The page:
Rep. Richard Pombo, R-Calif., chairman of the Resources Committee, seized on the finding Tuesday that development of the refuge would boost domestic oil production by 20 percent over what it otherwise would be in 2025.
    “Given America’s energy crunch, ANWR production is a must,” Pombo, who requested the analysis, said in a statement.
    It would mean that the USA would be become more energy secure- less reliant on Canadian oil- and less reliant on supplies from OPEC member nations- many Americans feel this reason alone is enough for drilling to go ahead
  • 18. “Me not want any of your dirty oil spilling on me food or land- my calves might eat it or step on it”
  • 19. "I strongly reject drilling in the Arctic National Wildlife Refuge because it would irreversibly damage a protected national wildlife refuge without creating sufficient oil supplies to meaningfully affect the global market price or have a discernible impact on US energy security."
  • 20. The economic impact would be negligible, thus meaning no financial reason to drill there as the amount is not thought to be enough for mass production levels
    Environmentalists state that the required network of oil platforms, pipelines, roads and support facilities, not to mention the threat of foul spills, would play havoc on wildlife.
    The US FISH AND WILDLIFE SERVICE has stated that the 1002 area has a "greater degree of ecological diversity than any other similar sized area of Alaska’s north slope." The FWS also states, "Those who campaigned to establish the Arctic Refuge recognized its wild qualities and the significance of these spatial relationships. Here lies an unusually diverse assemblage of large animals and smaller, less-appreciated life forms, tied to their physical environments and to each other by natural, undisturbed ecological and evolutionary processes."[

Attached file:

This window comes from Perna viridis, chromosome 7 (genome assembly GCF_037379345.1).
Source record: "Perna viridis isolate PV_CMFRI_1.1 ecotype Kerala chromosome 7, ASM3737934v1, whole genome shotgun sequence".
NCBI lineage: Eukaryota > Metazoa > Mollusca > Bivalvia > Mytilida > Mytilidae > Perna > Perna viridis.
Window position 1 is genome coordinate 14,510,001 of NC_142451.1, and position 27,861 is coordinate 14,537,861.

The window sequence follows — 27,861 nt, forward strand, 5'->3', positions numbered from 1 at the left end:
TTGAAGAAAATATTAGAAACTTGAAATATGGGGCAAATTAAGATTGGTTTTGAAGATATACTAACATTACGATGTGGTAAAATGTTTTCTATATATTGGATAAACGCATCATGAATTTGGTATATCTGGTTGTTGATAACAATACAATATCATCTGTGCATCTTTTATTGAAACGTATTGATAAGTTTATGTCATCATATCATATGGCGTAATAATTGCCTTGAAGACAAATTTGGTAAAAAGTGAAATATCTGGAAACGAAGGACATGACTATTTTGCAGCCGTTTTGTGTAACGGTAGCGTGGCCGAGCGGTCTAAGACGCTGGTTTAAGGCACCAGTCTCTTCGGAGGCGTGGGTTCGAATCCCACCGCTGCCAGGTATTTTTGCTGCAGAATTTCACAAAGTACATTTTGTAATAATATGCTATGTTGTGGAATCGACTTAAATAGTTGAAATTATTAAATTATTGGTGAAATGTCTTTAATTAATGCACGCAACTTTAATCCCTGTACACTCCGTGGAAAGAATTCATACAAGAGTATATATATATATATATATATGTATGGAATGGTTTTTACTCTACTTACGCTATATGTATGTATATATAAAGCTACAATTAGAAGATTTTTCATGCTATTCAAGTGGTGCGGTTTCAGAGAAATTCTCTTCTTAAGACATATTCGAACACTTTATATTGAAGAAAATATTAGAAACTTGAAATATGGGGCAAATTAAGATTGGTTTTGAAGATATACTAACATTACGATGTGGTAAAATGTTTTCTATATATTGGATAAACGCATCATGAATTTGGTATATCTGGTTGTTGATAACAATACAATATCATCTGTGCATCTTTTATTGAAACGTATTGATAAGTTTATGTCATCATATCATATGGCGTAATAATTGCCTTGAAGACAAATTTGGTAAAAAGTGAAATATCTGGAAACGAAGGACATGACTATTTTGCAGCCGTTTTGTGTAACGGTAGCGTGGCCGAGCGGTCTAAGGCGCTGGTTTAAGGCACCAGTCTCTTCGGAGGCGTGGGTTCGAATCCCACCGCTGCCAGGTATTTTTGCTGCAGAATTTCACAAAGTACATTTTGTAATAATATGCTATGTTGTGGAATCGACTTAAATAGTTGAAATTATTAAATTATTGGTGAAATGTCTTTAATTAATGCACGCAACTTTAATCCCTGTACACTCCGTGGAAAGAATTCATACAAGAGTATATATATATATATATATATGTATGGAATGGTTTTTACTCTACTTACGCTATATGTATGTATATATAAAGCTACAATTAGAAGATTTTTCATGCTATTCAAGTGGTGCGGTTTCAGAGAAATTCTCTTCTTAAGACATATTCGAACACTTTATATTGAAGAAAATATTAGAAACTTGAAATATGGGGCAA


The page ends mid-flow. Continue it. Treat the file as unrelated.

The Gwich'in tribe adamantly believes that drilling in ANWR would have serious negative effects on the calving grounds of the Porcupine Caribou herd that they partially rely on for food.
    Other arguments against
  • 21. http://www.youtube.com/watch?v=YkwoRivP17A the dirty truth
    Canada’s Tar Sands
    NASA
    i.treehugger.com/files/canada-tar-sands-01.jpg
    • Higher oil prices and new technology mean unconventional
    oil deposits are now economically viable (e.g. tar sands)
    • The Athabasca Deposit in Alberta contains 1.75 trillion barrels,
    or about half of the world’s proven oil reserves!
  • 22. The tar sands areas in Canada are about the size of Florida.
  • 23. First, forests must be cleared. In this case the trees were stacked and burned.
  • 24. Secondly, strip mining begins. Strip mines in the Canadian oil sands are the largest in the world.
  • 25.
  • 26. The small trucks are 4 ton service trucks.
  • 27. Following the strip mining, the tar sands are sent to the refinery for processing.
  • 28. Emissions
  • 29. Water from nearby rivers is tainted with heavy metals and oil once its used to produce steam. The steam separates the tar from the sand.
  • 30.
  • 31. Case study:
    Arctic National Wildlife reserve (ANWR)
    What and where is ANWR?
    Why is this regarded as an important area for energy resources?
    Briefly outline the social, economic, environmental and political arguments arising for and against exploiting oil and gas in ANWR/ tar sands? (Draw a large table like this..)
    Use booklets to help you
    Looking for more energyIncreasing energy insecurity has stimulated exploration of technically difficult and environmentally sensitive areas.